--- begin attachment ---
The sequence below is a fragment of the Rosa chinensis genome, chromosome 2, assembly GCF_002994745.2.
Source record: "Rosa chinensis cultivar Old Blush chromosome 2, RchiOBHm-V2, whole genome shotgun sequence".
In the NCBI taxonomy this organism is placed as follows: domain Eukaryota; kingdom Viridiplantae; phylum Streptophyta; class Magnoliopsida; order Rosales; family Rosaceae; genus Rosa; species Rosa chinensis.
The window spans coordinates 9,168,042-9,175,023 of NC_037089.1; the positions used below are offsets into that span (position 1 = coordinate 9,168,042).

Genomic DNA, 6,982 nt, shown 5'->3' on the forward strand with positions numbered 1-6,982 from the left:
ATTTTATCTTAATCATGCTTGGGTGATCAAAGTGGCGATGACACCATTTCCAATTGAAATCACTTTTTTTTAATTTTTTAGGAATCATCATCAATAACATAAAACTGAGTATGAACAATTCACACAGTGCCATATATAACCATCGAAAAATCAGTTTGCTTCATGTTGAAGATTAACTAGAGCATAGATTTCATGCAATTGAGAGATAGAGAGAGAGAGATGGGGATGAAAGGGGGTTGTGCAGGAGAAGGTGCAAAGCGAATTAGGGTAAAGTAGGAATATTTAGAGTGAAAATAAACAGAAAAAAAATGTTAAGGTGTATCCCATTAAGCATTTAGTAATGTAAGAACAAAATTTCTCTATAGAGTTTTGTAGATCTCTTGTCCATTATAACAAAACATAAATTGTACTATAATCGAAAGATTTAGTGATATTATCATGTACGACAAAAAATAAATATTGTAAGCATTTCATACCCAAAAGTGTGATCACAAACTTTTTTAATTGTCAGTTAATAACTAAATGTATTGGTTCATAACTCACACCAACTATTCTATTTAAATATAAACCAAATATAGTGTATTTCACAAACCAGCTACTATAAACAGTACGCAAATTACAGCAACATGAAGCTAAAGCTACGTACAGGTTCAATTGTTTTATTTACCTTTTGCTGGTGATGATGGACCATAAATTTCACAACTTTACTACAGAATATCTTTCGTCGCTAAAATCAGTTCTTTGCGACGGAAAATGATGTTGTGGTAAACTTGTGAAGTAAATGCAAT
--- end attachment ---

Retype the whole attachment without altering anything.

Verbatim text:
The sequence below is a fragment of the Rosa chinensis genome, chromosome 2, assembly GCF_002994745.2.
Source record: "Rosa chinensis cultivar Old Blush chromosome 2, RchiOBHm-V2, whole genome shotgun sequence".
In the NCBI taxonomy this organism is placed as follows: domain Eukaryota; kingdom Viridiplantae; phylum Streptophyta; class Magnoliopsida; order Rosales; family Rosaceae; genus Rosa; species Rosa chinensis.
The window spans coordinates 9,168,042-9,175,023 of NC_037089.1; the positions used below are offsets into that span (position 1 = coordinate 9,168,042).

Genomic DNA, 6,982 nt, shown 5'->3' on the forward strand with positions numbered 1-6,982 from the left:
ATTTTATCTTAATCATGCTTGGGTGATCAAAGTGGCGATGACACCATTTCCAATTGAAATCACTTTTTTTTAATTTTTTAGGAATCATCATCAATAACATAAAACTGAGTATGAACAATTCACACAGTGCCATATATAACCATCGAAAAATCAGTTTGCTTCATGTTGAAGATTAACTAGAGCATAGATTTCATGCAATTGAGAGATAGAGAGAGAGAGATGGGGATGAAAGGGGGTTGTGCAGGAGAAGGTGCAAAGCGAATTAGGGTAAAGTAGGAATATTTAGAGTGAAAATAAACAGAAAAAAAATGTTAAGGTGTATCCCATTAAGCATTTAGTAATGTAAGAACAAAATTTCTCTATAGAGTTTTGTAGATCTCTTGTCCATTATAACAAAACATAAATTGTACTATAATCGAAAGATTTAGTGATATTATCATGTACGACAAAAAATAAATATTGTAAGCATTTCATACCCAAAAGTGTGATCACAAACTTTTTTAATTGTCAGTTAATAACTAAATGTATTGGTTCATAACTCACACCAACTATTCTATTTAAATATAAACCAAATATAGTGTATTTCACAAACCAGCTACTATAAACAGTACGCAAATTACAGCAACATGAAGCTAAAGCTACGTACAGGTTCAATTGTTTTATTTACCTTTTGCTGGTGATGATGGACCATAAATTTCACAACTTTACTACAGAATATCTTTCGTCGCTAAAATCAGTTCTTTGCGACGGAAAATGATGTTGTGGTAAACTTGTGAAGTAAATGCAAT